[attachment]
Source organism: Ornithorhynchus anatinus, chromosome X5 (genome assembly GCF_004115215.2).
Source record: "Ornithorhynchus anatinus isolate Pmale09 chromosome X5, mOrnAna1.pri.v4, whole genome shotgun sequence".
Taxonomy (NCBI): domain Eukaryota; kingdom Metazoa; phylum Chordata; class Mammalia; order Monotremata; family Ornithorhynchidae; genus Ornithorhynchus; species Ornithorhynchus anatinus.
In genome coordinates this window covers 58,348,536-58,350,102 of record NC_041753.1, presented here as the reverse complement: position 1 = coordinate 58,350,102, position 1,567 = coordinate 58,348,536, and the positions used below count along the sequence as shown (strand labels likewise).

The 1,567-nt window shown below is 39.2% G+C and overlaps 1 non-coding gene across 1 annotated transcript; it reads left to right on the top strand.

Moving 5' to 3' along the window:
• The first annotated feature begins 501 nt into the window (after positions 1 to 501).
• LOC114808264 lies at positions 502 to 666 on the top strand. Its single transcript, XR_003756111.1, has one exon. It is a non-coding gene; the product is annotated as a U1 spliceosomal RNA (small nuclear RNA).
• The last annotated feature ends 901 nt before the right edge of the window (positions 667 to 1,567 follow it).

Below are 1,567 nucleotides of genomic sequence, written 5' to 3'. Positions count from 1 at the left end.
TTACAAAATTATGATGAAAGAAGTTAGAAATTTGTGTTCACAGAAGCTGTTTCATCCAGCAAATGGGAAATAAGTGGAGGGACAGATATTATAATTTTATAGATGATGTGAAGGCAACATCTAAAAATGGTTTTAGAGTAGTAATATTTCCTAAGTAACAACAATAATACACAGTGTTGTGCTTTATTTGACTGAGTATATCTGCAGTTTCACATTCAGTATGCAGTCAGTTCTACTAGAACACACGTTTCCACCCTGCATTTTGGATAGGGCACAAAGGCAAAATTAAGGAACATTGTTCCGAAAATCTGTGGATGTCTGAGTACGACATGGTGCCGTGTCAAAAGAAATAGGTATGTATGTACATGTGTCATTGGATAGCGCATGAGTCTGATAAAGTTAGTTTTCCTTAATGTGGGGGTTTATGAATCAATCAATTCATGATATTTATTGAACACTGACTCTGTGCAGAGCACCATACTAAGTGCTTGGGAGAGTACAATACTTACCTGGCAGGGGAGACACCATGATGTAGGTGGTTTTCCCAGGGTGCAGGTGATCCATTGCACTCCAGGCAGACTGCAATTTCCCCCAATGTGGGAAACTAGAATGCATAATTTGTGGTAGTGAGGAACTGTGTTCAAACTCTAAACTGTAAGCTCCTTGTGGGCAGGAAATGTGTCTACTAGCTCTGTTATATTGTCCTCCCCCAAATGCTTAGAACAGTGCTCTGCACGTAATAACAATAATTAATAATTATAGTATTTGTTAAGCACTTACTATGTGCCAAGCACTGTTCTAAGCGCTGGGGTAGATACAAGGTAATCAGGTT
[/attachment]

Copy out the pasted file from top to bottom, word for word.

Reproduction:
Source organism: Ornithorhynchus anatinus, chromosome X5 (genome assembly GCF_004115215.2).
Source record: "Ornithorhynchus anatinus isolate Pmale09 chromosome X5, mOrnAna1.pri.v4, whole genome shotgun sequence".
Taxonomy (NCBI): domain Eukaryota; kingdom Metazoa; phylum Chordata; class Mammalia; order Monotremata; family Ornithorhynchidae; genus Ornithorhynchus; species Ornithorhynchus anatinus.
In genome coordinates this window covers 58,348,536-58,350,102 of record NC_041753.1, presented here as the reverse complement: position 1 = coordinate 58,350,102, position 1,567 = coordinate 58,348,536, and the positions used below count along the sequence as shown (strand labels likewise).

The 1,567-nt window shown below is 39.2% G+C and overlaps 1 non-coding gene across 1 annotated transcript; it reads left to right on the top strand.

Moving 5' to 3' along the window:
• The first annotated feature begins 501 nt into the window (after positions 1 to 501).
• LOC114808264 lies at positions 502 to 666 on the top strand. Its single transcript, XR_003756111.1, has one exon. It is a non-coding gene; the product is annotated as a U1 spliceosomal RNA (small nuclear RNA).
• The last annotated feature ends 901 nt before the right edge of the window (positions 667 to 1,567 follow it).

Below are 1,567 nucleotides of genomic sequence, written 5' to 3'. Positions count from 1 at the left end.
TTACAAAATTATGATGAAAGAAGTTAGAAATTTGTGTTCACAGAAGCTGTTTCATCCAGCAAATGGGAAATAAGTGGAGGGACAGATATTATAATTTTATAGATGATGTGAAGGCAACATCTAAAAATGGTTTTAGAGTAGTAATATTTCCTAAGTAACAACAATAATACACAGTGTTGTGCTTTATTTGACTGAGTATATCTGCAGTTTCACATTCAGTATGCAGTCAGTTCTACTAGAACACACGTTTCCACCCTGCATTTTGGATAGGGCACAAAGGCAAAATTAAGGAACATTGTTCCGAAAATCTGTGGATGTCTGAGTACGACATGGTGCCGTGTCAAAAGAAATAGGTATGTATGTACATGTGTCATTGGATAGCGCATGAGTCTGATAAAGTTAGTTTTCCTTAATGTGGGGGTTTATGAATCAATCAATTCATGATATTTATTGAACACTGACTCTGTGCAGAGCACCATACTAAGTGCTTGGGAGAGTACAATACTTACCTGGCAGGGGAGACACCATGATGTAGGTGGTTTTCCCAGGGTGCAGGTGATCCATTGCACTCCAGGCAGACTGCAATTTCCCCCAATGTGGGAAACTAGAATGCATAATTTGTGGTAGTGAGGAACTGTGTTCAAACTCTAAACTGTAAGCTCCTTGTGGGCAGGAAATGTGTCTACTAGCTCTGTTATATTGTCCTCCCCCAAATGCTTAGAACAGTGCTCTGCACGTAATAACAATAATTAATAATTATAGTATTTGTTAAGCACTTACTATGTGCCAAGCACTGTTCTAAGCGCTGGGGTAGATACAAGGTAATCAGGTT